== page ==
Course number: LAW 3980
Constitutional law, administrative law and international human rights law are all aspects of public law – the repository of norms that define the relationship between individuals and the state and between the constituent parts of the state itself. These areas of law do not exist as watertight compartments but intersect with each other on many levels. Lawyers in private practice seeking remedies for clients and government counsel advising Ministries or agencies on how best to implement public programs must draw on all of these areas of public law and understand the connections between them.
From that perspective, this course provides students with a fuller appreciation and knowledge of several topics of interest and importance for Canadian public law, including the changing boundaries of public law in our “shrinking” state, the scope and meaning of judicial, administrative and bureaucratic independence, and the role of international human rights norms in Canadian constitutional and administrative law. Executive legislation, the role of the Attorney General and the concept of public inquiries will also be touched upon. Although focused on Canadian public law, the course will draw from the public law experience of kindred jurisdictions.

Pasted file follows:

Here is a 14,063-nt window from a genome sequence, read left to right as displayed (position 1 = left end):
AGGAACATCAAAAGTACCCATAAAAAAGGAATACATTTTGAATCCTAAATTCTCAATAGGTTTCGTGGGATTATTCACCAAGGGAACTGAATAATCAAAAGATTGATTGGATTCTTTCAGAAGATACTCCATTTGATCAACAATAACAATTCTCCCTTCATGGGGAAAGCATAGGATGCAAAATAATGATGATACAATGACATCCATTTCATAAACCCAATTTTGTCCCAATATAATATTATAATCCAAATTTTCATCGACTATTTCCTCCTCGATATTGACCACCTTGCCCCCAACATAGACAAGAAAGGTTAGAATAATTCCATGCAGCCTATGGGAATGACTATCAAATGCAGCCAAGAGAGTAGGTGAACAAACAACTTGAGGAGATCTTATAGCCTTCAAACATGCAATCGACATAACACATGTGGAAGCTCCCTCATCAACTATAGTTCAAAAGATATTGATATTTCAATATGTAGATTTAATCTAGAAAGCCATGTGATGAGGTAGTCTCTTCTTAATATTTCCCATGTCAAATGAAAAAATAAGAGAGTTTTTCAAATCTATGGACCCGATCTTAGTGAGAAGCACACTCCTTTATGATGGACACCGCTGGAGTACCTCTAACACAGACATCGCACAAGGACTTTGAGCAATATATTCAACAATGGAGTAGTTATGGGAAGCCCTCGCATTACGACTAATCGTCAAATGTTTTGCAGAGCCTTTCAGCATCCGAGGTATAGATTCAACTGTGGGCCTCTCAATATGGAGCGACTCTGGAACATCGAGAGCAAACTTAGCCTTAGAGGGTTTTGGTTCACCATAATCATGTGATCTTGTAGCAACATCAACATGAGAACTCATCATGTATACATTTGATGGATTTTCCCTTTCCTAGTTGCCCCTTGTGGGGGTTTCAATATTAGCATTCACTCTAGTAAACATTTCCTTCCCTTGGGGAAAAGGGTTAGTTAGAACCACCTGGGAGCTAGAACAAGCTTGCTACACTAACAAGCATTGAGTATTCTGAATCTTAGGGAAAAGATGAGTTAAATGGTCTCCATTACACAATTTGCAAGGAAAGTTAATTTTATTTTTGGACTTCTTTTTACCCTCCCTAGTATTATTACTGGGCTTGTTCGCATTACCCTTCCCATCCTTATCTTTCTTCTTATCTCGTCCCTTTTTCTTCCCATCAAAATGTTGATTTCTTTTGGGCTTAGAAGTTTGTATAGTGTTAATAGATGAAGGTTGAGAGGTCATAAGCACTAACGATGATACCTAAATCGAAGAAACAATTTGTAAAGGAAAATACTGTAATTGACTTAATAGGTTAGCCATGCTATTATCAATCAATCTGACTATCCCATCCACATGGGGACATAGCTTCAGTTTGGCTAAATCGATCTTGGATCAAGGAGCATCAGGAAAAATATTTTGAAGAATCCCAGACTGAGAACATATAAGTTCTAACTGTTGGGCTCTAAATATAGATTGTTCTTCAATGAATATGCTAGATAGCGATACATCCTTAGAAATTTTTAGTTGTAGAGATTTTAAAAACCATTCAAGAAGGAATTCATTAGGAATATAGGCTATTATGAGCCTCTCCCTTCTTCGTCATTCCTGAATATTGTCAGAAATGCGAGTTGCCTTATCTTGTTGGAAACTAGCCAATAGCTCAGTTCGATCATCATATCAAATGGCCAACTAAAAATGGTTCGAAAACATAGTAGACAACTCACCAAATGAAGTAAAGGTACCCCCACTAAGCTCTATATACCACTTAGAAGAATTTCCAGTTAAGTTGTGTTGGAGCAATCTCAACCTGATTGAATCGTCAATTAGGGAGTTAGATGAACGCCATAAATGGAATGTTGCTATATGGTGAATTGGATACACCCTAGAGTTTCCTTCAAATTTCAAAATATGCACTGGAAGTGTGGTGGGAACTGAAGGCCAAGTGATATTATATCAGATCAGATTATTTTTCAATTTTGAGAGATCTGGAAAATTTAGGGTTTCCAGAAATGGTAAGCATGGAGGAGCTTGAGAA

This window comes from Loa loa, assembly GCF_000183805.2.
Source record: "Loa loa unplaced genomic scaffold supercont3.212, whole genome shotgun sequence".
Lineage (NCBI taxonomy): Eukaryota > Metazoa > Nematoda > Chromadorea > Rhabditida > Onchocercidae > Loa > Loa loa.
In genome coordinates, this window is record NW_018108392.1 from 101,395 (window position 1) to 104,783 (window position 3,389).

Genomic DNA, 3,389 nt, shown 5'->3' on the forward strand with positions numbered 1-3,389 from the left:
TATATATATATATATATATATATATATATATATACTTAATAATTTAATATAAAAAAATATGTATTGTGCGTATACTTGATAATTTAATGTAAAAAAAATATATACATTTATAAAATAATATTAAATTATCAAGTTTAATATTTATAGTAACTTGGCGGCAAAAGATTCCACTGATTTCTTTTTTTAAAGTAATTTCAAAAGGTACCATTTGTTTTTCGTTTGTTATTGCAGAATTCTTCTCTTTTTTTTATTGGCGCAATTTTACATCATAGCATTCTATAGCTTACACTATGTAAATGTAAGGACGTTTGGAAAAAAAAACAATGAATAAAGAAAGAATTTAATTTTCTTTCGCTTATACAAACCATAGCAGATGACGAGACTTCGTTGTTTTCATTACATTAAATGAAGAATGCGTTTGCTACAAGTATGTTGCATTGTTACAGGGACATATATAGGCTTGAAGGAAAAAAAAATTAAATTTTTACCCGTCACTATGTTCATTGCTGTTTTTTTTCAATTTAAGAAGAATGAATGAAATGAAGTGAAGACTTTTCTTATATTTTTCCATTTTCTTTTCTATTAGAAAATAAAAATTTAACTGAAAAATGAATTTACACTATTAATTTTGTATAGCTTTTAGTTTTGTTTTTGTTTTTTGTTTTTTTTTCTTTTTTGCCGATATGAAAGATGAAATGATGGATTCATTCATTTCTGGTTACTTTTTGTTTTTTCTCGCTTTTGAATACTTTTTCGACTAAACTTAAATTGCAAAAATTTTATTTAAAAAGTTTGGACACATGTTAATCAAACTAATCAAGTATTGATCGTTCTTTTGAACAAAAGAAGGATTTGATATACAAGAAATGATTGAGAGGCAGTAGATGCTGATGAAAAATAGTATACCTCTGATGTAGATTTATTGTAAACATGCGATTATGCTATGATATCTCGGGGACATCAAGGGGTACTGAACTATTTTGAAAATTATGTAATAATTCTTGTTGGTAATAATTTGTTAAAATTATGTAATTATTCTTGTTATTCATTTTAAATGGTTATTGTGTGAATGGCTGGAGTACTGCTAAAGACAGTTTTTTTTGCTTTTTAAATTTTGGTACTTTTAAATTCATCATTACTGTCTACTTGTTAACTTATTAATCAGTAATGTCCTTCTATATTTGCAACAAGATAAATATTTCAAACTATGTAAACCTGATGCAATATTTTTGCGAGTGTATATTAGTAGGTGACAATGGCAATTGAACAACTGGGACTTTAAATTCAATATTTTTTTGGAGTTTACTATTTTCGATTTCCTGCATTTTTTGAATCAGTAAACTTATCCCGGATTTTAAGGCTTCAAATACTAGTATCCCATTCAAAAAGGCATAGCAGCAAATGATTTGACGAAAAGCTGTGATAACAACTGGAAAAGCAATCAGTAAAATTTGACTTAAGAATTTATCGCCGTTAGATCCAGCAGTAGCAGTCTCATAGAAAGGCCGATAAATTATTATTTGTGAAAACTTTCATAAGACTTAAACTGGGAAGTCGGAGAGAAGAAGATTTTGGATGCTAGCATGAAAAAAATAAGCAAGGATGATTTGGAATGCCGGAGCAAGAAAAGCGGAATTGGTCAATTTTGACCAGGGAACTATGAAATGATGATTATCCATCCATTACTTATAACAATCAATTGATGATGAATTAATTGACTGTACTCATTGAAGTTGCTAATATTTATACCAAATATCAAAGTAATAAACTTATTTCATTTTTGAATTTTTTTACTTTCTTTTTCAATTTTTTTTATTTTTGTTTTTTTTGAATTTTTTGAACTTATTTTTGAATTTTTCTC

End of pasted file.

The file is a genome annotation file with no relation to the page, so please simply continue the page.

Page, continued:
Evaluation for this course will primarily be based on a research paper (worth at least 75%). Students will also be required to complete a short comment on the readings for two classes and an in-class presentation on their proposed research paper. Finally, students will also be assessed based on their general participation.
INSTRUCTOR: Gerald Heckman